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Corruption Monster Grips South Africa In COVID Recovery Times



South Africa In Covid Recovery

It is mixed emotions for medical personnel in South Africa. While the Covid-19 figures have been coming down, the levels of corruption and money laundering have seen show a different face at such unprecedented times.

It is sad but the blatant theft of state funds has seen a spike at the pandemic times. According to the country’s chief tax collector, Edward Kieswetter, more than half (63 percent) of those awarded PPE tenders were not tax compliant — and many companies that won tenders had no experience in PPE supplies.

This proves that the PPE tender process was dubious from the beginning. Government investigators are now probing more than 600 companies and institutions that were awarded five billion rands ($300 million) in contracts to supply Personal Protective Equipment (PPE) for health workers and distribute relief aid.

There are instances of inflated invoicing and the rumor doing rounds that most of these contracts were awarded to those that were politically connected.  Indeed, locals and medical staff have become tired of their country being such a graft-pro.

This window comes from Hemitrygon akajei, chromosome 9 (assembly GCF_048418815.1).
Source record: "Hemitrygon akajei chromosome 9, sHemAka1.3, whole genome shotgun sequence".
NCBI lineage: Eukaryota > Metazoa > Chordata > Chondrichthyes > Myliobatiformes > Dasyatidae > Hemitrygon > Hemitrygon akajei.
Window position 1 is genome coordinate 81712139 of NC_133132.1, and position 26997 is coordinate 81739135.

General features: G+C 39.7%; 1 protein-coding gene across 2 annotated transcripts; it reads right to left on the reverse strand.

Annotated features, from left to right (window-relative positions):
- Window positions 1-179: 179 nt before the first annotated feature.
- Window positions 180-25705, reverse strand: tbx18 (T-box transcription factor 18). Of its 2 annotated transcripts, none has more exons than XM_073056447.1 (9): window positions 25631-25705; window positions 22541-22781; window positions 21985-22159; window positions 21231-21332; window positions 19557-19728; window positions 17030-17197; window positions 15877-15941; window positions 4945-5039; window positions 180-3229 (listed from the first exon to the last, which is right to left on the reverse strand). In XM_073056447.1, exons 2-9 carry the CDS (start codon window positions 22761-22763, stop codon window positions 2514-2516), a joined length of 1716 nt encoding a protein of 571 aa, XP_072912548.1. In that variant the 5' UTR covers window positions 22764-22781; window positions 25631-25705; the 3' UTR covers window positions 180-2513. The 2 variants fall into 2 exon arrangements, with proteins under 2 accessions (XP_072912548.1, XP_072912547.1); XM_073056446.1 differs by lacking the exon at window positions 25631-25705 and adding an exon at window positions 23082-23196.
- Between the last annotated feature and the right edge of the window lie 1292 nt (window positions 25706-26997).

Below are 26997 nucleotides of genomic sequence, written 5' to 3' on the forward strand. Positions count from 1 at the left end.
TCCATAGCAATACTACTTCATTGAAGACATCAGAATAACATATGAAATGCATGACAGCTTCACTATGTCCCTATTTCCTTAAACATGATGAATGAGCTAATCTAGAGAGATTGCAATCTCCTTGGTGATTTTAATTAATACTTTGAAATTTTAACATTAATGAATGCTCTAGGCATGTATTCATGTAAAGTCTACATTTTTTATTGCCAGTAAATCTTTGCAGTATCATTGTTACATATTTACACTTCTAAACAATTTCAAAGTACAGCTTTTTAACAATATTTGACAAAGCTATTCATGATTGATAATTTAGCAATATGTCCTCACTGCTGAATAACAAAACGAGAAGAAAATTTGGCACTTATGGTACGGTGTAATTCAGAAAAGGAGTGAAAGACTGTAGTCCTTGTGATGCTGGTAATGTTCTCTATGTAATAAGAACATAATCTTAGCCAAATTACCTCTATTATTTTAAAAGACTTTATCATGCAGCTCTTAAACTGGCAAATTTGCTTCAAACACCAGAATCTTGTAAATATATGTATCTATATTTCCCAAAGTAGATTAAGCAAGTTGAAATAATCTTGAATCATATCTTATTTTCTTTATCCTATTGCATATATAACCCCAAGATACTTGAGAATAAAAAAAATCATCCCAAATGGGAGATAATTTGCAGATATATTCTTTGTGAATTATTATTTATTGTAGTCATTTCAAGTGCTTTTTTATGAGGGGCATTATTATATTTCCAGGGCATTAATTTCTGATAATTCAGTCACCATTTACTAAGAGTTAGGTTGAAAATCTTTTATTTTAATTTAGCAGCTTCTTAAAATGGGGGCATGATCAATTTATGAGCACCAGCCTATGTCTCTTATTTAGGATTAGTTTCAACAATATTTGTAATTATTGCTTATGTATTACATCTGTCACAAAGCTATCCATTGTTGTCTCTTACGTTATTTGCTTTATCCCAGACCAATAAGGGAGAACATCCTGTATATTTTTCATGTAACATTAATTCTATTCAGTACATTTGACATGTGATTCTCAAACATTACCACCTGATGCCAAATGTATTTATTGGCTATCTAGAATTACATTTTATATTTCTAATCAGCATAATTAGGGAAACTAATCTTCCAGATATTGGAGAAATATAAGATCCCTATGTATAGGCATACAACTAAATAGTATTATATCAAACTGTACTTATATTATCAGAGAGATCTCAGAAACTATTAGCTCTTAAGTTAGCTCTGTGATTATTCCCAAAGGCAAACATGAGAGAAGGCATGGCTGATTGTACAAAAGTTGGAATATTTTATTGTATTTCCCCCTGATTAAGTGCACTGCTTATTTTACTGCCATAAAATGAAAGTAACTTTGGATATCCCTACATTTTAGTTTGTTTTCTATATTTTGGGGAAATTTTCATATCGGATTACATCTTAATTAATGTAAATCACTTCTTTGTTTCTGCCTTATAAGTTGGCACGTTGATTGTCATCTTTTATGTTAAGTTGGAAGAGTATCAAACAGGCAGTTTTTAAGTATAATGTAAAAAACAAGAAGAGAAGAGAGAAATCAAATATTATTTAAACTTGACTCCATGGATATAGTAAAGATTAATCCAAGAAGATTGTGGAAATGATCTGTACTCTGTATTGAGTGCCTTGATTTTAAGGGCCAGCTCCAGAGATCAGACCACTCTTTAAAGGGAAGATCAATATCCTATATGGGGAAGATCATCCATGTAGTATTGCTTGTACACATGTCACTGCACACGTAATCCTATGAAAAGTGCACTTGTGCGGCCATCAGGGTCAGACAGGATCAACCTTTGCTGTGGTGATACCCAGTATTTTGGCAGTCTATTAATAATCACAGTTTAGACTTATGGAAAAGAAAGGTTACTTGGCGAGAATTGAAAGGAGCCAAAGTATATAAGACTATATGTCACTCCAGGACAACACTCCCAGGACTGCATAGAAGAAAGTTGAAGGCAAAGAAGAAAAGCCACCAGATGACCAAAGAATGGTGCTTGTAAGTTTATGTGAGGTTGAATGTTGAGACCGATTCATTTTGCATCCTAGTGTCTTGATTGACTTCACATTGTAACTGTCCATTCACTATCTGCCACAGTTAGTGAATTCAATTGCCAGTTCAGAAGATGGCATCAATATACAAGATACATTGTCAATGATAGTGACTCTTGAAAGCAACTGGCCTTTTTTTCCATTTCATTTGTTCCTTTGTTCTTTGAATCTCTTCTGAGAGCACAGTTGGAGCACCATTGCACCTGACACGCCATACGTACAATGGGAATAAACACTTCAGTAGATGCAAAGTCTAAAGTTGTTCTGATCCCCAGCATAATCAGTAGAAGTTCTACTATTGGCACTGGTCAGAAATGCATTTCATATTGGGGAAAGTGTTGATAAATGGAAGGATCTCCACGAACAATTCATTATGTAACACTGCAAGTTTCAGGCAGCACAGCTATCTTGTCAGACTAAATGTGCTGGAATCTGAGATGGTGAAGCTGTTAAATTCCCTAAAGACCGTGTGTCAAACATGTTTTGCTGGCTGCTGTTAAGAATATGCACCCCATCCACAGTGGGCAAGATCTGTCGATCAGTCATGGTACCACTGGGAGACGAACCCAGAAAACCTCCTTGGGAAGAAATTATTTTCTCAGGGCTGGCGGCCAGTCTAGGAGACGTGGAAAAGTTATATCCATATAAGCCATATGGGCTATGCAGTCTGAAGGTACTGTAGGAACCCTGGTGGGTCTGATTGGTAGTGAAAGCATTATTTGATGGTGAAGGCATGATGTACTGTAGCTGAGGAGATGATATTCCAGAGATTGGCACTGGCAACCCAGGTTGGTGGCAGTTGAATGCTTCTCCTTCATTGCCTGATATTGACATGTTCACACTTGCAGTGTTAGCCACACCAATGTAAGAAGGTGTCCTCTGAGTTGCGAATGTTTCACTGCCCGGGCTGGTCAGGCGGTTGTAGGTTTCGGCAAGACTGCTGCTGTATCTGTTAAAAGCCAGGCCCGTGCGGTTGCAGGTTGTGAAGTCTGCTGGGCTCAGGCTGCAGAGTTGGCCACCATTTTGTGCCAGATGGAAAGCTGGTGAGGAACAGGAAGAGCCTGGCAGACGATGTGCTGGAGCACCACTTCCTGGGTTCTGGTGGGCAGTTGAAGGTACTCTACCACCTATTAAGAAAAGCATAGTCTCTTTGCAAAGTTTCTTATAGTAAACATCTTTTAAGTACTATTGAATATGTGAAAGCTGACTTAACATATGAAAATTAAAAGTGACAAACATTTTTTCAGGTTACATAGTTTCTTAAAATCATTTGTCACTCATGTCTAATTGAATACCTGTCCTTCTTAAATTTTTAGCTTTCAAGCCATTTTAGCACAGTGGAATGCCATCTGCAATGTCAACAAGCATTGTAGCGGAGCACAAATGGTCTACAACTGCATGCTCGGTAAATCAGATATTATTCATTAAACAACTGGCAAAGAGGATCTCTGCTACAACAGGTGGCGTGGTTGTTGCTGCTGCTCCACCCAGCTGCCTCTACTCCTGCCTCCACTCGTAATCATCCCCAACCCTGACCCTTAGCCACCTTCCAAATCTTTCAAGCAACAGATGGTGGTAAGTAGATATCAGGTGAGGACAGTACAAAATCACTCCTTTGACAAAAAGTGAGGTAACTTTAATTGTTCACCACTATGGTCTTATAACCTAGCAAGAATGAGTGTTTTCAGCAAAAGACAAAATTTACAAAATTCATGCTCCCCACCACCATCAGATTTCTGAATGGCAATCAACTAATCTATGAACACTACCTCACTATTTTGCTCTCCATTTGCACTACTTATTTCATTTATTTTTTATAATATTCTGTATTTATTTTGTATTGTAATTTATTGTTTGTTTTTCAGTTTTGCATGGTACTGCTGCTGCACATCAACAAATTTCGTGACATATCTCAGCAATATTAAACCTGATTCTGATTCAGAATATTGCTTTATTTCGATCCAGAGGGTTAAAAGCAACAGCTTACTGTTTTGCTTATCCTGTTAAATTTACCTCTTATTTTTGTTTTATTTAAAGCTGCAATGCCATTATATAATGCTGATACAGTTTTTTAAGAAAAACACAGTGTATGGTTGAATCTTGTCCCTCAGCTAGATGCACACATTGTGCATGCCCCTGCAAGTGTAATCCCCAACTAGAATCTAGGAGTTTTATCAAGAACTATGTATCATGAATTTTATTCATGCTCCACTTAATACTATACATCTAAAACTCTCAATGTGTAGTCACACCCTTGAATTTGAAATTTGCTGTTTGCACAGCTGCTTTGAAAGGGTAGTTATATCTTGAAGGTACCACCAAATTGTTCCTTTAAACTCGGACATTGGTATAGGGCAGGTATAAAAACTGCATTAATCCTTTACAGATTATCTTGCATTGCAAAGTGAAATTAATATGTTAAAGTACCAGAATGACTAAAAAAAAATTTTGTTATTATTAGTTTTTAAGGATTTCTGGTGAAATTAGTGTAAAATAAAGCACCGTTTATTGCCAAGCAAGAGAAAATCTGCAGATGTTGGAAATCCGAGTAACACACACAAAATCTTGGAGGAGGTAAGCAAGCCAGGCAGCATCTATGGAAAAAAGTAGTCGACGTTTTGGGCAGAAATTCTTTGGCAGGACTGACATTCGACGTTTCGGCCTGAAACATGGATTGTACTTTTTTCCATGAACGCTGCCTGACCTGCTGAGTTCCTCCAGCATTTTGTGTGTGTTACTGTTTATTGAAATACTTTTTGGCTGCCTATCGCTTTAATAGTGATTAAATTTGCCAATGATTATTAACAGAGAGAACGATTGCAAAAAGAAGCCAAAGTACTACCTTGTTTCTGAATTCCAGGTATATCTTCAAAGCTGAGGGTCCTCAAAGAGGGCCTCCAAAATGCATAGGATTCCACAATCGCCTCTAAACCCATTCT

Missing and siphoned funds also mean that the availability of PEE equipment was limited for the South African medical support staff. In the battle against the pandemic, almost 27000 medical staff members were infected in the line of duty. Africa has recorded 1.33 million cases and nearly 32,000 fatalities, according to official figures.

Doctors and medical staff have helped unearth the corruption racquet. In East Africa for example, doctors and nurses posted images of defective PPE distributed to hospital ICUs across Kenya. These images have been circulated widely. 

Kenya Medical Supplies Authority (KMSA) was under special scrutiny for the pilferage of huge sums of money meant to purchase PPE.  Uganda’s diplomatic officials have been caught plotting to steal funds meant for coronavirus recovery. In central Africa, the Democratic Republic of Congo premier Sylvestre Ilunga Ilunkamba announced in May that he had disbursed $10.7 million ($8.4 million) to fight the virus. But a month later the country’s coronavirus tsar, Jean-Jacques Muyembe, said he had only received $1.4 million from the government.

There are many instances which are embarrassing the government. For South Africa, it is going to be a long road for redemption. Corruption actually gets under your skin and is difficult to do away with. The temptation is just too big. As David Lewis, director of Corruption Watch speaks commenting about South Africa’s state of affairs, “Corruption is extremely deep-seated and deep-rooted.”

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